The traditional line suggests that maybe the Sumerians were ‘mellow’ while the Semitic people were these pastoral nomadic types with severe patriarchal traditions, and gradually these nomads seeped in from the steppes and overwhelmed the cities with wave after wave of conquest. And it is true that the language spoken along the Tigris and Euphrates successively shifted from Sumerian to Semitic, Akkadian, Amorite, Aramaic, then finally, Arabic, which you could say was the last Semitic language to take over the region. But there is a problem with this explanation. In most other respects, the evidence suggests that these conquering Semitic peoples adopted the mores of the people they found living in the cities. So why not in this case? The picture doesn’t really make sense – it’s almost a substitute for a real explanation.

What I found more plausible is that it had to do with debt crises. You had this situation where women, especially poor women, became commoditised. Some of that has to do with the history of prostitution. It is much contested whether there really was a thing called ‘sacred prostitution’ in the ancient world – some people say the whole thing is a myth, but there seems to be some fairly clear evidence that ritual sexual behaviour which involved exchange of something did take place. In any case, the details aren’t so important. Whether or not there were sacred prostitutes in temples, it quickly became the case that temples were surrounded by red light districts with actual bordellos in the modern sense of the term. Who was in them? Mostly people who got carried away because of late debt payments, often those of their parents. So you had parents in this agonising situation in which their daughter was about to be taken away to serve as a prostitute because they couldn’t pay their loans. One of the more common responses was to run away. Through much of world history, when faced with an insoluble situation, people are much less likely to revolt than to figure out a way to just leave.

James Scott makes a lot of this.

Precisely – “exodus”. That’s a perfect example from the Middle East itself. So exodus was widely practiced. Of course it was much harder after irrigation and agriculture had been developed, because it’s difficult to abandon canals and so on that you’ve spent twenty years building. But when people were truly desperate, as when their daughters or sons were about to be taken off to serve as prostitutes, the common response was to run off and join the local band of nomads – people who practiced occasional agriculture on the fringes, but who remained mobile enough to evade capture. In this way the numbers of nomads would swell, which is one of the reasons why kings had to declare periodic debt cancellations: they were afraid of losing their population, and indeed of being overwhelmed by nomads and bandits. People would run off and join nomadic bands after fleeing in the manner described above, until eventually they swept back into the cities as conquerors. That’s how you got the Semitic people taking over – they were aided by half the proletariat from the towns they were conquering.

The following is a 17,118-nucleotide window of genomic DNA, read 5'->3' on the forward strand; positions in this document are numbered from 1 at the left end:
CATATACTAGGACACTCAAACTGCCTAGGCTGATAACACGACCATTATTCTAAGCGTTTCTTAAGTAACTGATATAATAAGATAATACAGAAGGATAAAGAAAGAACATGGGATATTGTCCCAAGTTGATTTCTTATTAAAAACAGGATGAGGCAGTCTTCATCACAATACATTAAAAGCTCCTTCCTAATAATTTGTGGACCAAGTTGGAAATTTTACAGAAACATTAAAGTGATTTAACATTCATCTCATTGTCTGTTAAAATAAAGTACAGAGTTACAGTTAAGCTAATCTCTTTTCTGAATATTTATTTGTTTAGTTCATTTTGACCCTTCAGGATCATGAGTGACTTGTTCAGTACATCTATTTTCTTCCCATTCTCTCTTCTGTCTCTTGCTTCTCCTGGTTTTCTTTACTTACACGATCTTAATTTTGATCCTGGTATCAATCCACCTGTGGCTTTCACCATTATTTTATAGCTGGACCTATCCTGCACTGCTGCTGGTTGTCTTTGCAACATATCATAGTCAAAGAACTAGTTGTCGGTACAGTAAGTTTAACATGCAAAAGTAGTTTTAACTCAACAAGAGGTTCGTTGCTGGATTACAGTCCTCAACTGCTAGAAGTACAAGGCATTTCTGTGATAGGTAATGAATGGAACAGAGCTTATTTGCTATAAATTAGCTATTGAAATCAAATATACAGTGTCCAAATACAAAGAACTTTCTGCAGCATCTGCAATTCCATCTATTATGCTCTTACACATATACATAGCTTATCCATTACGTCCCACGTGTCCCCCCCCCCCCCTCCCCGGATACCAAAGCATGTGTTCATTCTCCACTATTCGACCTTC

So in a sense, Middle Eastern patriarchal reaction starts as a sort of social movement, or rebellion, against the wealthy and the most graphic abuses of wealth at the time – debt slavery, and wives and daughters being sold into prostitution to service debts. Of course the form that rebellion took had terrible, ambivalent and reactionary effects. But I think we need to recognise the fact that not all resistance is libratory of everyone.

To jump ahead a bit, what was the origin of the national debt?

That’s interesting, because this period of roughly 1450-1971is a period dominated by bullion insofar as people think that money essentially is bullion – gold is a commodity used to measure other commodities – but it’s also a period where you have modern paper money. This might appear to be a paradox, but of course the value of paper money was always seen as ultimately representing gold. Now, the interesting thing about those systems – and this is something about the nature of capitalism that I think, much though I respect the Marxist tradition, has been sort of left out– is the fact that the kind of money that capitalists were using with each other was different to the kind of money used by ordinary people. There was this sort of moral idea that people shouldn’t be using credit, that they should be using coins – Adam Smith tried to eliminate credit as much as possible from his vision of the world – which corresponded to a general middle class idea that it wasn’t a good thing that everyone should owe each other money. It was physically very difficult to produce enough coins to ensure that people would be able to just go to the shop and buy everything they needed with them, though it was eventually pulled off by the nineteenth century. But the same capitalists who felt that people shouldn’t be in each debt to each other, when they made transactions among themselves, generally used as what is sometimes called “high powered” money, which was mostly monetised government war debt.

The classic example of that is the Bank of England, which was essentially based on a £1.2 million loan made by a consortium of British merchants to King William II. The King, who was fighting a war with France, asked for an emergency loan, in exchange for which he gave the merchants the right to take the money he now owed them and loan it to other people in the form of paper money (bank notes). That’s what British currency is. They also got to call themselves the ‘Bank of England’ and they had a monopoly on the right to do this. And indeed if you look at a £10 note today, there’s still a picture of the queen, and above her it still says, in small letters, “I promise to pay the bearer on demand the sum of”. It’s a promise, an I.O.U. from the Queen.